Scanning Images in the Z-Axis
 Choosing the number of images captured in the z-axis may be performed to reduce the number of images captured. In particular embodiments, quantification of GFP in a cell is carried out by capturing array images of the cellular compartment containing the GFP. In some embodiments, for each transcriptional reporter, GFP is targeted to the endoplasmic reticulum (ER) to reduce or prevent intercellular GFP movement. ER targeting also creates a predictable accumulation pattern that is comparable between the tissue types of the root meristem. However, images that capture anticlinal cell walls may lack GFP fluorescence. A small set of images in the Z axis may provide more robust image data by representing whole cells. A second potential benefit of using multiple images in the Z-axis is for the ability to reconstruct a root's three-dimensional anatomy. Certain analysis methods may use images that are parallel with the longitudinal axis of the root. To the extent that devices according to embodiments of the present invention allow roots to grow toward or away from the imaging plane, the ability to computationally section a new image plane from the reconstruction of such a root may be tested. A training set of images can be generated from a collection of plants with a range of ideally oriented and less cooperative roots. This training collection may provide a range of Z-stack sets for a range of z-section thicknesses, and for a range of interval distances between sections. These parameters may be optimized as described herein by measuring the improved correlation to a training set of tissue specific expression profiles. An alternative approach is to develop a 3D image data analysis pipeline. For each of the 2D algorithms used in data analysis, there exists an equivalent for three dimensions. However, the conversion to 3D may be difficult, partly because confocal images may not be obtained much beyond the median plane of the root. Multi-photon microscopy may provide additional imaging depth, or the symmetry of the root to "mirror" the top half of the root may be used to artificially recreate the cylindrical root geometry.
Assess Transgenic Reporters to Reflect Endogenous Promoter Activity
 GFP may be engineered with polypeptide tags targeting ubiquitin mediated target destruction [Downes and Vierstra. 2005, Menendez-Benito et al. 2005]. An alternative solution would use the DsRed-E5 reporter which has predictable changing emission spectra from green to red during its 18 hour maturation, making it well-suited to ratiometric emission analysis to determine both up and down-regulation of expression [Mirabella et al. 2004]. In addition to using standardized settings for excitation, prior to each data acquisition routine, further calibration can be attained using a set of fluorescent reference standards, for example, from Invitrogen, matched with the emission wavelength of each fluorescent protein variant used.
Correlate Fluorescence to Numbers of GFP mRNA
 The GFP mRNA may be quantified by quantitative RT-PCR or any other suitable technique. In one experiment, RNA is collected from whole roots for a collection of, e.g., 15 GFP plant lines that are representative of the entire root. The correlation of GFP mRNA abundance to the quantitative image analysis described herein may be assessed. Another experiment uses Q-RT-PCR of GFP for a 24 hour time course at 1 hour intervals following induction of the promoter SCARECROW:GFP reporter plant. Comparison of this data to multiple 24 hour image acquisition series for these plants may provide information to model both the speed of the chemical induction and the lag time of GFP maturation. A supporting experiment may involve microinjection of pre-determined numbers of GFP mRNA. Data from this approach can be used to calibrate for attenuation due to depth, measure GFP maturation rate, and correlate fluorescence to mRNA molecule number.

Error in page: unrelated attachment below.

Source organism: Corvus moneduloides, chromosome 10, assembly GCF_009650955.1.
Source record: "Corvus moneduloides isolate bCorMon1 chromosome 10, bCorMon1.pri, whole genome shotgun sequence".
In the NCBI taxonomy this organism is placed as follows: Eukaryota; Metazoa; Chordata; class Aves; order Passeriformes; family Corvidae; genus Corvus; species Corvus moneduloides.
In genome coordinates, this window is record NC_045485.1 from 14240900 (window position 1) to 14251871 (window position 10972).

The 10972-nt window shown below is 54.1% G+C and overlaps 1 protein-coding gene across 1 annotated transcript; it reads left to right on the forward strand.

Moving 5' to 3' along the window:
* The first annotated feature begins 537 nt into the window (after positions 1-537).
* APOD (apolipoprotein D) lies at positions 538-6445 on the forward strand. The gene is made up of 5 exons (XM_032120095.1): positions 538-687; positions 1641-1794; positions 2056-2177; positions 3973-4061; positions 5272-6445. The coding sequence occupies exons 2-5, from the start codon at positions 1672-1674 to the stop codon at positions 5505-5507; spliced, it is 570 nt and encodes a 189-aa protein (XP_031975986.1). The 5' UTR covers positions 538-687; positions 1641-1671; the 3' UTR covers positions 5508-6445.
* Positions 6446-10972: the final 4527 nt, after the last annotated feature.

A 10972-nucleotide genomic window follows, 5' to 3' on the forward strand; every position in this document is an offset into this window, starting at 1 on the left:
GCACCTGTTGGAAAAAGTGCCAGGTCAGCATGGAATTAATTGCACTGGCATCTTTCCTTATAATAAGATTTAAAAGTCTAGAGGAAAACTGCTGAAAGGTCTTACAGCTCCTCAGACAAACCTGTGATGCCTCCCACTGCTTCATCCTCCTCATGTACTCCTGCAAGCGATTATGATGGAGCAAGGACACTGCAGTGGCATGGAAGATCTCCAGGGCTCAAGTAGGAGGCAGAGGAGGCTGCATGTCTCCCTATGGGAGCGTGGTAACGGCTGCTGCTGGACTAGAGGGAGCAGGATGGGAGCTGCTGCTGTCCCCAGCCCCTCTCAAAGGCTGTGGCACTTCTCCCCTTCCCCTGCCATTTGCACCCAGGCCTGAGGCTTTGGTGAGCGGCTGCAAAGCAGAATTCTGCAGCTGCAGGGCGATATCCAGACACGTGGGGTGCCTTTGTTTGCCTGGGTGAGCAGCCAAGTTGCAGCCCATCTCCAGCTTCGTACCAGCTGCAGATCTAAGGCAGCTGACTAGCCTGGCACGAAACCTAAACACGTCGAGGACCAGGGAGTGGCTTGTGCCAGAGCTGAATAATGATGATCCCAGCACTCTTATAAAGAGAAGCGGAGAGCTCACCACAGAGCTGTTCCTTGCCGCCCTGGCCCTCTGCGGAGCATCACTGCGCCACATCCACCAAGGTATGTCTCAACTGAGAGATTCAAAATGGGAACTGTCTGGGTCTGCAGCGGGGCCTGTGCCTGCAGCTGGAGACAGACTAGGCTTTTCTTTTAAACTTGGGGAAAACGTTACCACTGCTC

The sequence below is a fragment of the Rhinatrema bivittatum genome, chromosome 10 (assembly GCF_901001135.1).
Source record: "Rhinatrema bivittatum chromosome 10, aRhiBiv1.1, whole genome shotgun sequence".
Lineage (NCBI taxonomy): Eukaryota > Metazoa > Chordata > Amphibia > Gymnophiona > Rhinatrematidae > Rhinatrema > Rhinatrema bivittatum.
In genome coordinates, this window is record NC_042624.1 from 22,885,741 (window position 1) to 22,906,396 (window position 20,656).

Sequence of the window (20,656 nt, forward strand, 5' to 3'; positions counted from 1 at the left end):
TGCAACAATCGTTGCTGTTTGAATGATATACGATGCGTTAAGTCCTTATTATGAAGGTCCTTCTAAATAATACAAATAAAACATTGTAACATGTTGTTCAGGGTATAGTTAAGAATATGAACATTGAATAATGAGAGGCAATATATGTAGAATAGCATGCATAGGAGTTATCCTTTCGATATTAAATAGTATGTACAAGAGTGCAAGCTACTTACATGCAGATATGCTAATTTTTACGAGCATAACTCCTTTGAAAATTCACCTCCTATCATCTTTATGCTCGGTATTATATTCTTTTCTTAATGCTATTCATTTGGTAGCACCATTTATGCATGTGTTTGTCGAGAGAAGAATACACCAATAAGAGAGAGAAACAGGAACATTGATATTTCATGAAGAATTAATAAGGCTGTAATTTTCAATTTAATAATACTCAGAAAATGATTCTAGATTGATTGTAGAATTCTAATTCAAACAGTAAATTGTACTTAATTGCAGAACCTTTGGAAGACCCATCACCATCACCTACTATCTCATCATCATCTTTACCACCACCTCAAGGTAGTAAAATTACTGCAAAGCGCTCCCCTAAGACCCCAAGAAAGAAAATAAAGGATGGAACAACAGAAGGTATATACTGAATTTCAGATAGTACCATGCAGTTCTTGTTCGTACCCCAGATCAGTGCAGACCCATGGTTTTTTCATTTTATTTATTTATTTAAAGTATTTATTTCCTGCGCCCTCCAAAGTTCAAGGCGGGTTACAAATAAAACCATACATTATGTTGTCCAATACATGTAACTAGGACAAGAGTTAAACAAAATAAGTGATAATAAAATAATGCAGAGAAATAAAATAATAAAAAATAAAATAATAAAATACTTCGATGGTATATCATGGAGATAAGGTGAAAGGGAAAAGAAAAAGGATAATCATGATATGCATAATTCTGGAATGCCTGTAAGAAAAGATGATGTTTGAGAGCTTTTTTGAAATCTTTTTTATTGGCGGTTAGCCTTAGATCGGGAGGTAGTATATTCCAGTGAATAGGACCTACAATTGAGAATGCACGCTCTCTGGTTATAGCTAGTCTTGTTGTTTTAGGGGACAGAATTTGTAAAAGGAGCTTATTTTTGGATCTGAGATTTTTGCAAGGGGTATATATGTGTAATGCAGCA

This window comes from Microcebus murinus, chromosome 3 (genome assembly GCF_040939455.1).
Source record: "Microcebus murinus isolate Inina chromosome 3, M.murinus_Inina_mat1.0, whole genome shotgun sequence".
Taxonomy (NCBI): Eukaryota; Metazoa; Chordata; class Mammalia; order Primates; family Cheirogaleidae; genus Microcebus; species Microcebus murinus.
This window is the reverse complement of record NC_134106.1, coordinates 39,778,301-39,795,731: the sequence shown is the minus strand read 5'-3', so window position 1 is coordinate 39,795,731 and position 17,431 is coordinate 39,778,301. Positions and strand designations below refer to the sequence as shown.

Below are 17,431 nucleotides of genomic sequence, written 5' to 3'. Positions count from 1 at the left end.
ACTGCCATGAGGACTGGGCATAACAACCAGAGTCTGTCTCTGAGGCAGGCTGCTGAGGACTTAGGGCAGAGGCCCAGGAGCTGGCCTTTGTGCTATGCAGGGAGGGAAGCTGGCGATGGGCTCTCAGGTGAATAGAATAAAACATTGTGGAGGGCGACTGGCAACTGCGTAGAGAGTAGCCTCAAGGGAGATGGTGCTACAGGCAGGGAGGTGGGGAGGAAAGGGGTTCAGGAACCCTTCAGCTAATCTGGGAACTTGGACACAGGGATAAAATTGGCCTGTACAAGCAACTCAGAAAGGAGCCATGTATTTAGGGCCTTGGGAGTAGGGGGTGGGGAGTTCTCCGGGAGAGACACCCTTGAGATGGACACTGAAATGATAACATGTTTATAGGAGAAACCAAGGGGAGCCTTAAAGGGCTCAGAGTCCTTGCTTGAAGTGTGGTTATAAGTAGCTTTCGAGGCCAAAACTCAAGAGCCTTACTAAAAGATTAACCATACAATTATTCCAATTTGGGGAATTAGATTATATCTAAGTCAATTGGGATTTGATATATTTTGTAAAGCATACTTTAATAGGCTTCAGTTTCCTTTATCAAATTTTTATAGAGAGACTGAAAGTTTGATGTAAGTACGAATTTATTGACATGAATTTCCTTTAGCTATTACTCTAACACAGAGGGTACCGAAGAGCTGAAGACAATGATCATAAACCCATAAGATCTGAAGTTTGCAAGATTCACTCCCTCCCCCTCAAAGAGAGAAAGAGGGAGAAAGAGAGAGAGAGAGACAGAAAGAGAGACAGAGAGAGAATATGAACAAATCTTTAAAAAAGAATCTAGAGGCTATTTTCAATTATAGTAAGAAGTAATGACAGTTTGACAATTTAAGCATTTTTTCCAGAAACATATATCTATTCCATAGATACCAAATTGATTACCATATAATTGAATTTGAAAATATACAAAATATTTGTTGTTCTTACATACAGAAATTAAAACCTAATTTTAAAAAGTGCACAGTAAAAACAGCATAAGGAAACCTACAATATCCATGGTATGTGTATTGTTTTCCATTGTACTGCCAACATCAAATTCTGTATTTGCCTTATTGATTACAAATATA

Examine Transcriptional Response to External Stimuli
 Existing methods to measure gene expression dynamics may be hindered either by excessive cost, limited spatial or temporal information, or by the number of genes that can be measured. Controlled manipulation of the liquid growth media for a growing root may elicit a genetic and developmental response that can be measured by image analysis. A growing collection of transcriptional reporters exists, which can be used for plant imaging according to embodiments of the present invention.
Capture Expression Activation in a Gene Network
 The SHORTROOT (SHR) and SCARECROW (SCR) proteins are typically considered necessary for the proper division and differentiation of the cortex/endodermis initial. SHR activates SCR transcription in the cortex/endodermis initial [Cui et al, 2007]. In the shr-2 mutant background, SCR expression is nearly absent and this division fails to occur [Helariutta et al, 2000]. A plant that rescues SHR expression may be generated using a steroid induction system in the shr-2 background [Levesque et al, 2006]. Heat shock protein 90(Hsp90) sequesters a SHR:glucocorticoid receptor fusion protein in the cytoplasm. Upon addition of the synthetic steroid, Dexamethasone, Hsp90 releases SHR permitting it to enter the nucleus and activate SCR transcription. This same plant line also has a transcriptional reporter of SCARECROW, pSCR:GFP. This induction system may be used with plant arrays according to embodiments of the invention for time lapse imaging to study gene activation and development simultaneously. Protein behavior may also be studied according to embodiments of the invention, including a split-YFP system to probe the spatial and temporal interaction of the SCR and SHR proteins. Crosses between GFP reporter plants and mutants of genes known or implicated in this pathway may resolve dynamic phenotypes for classical epistasis experiments.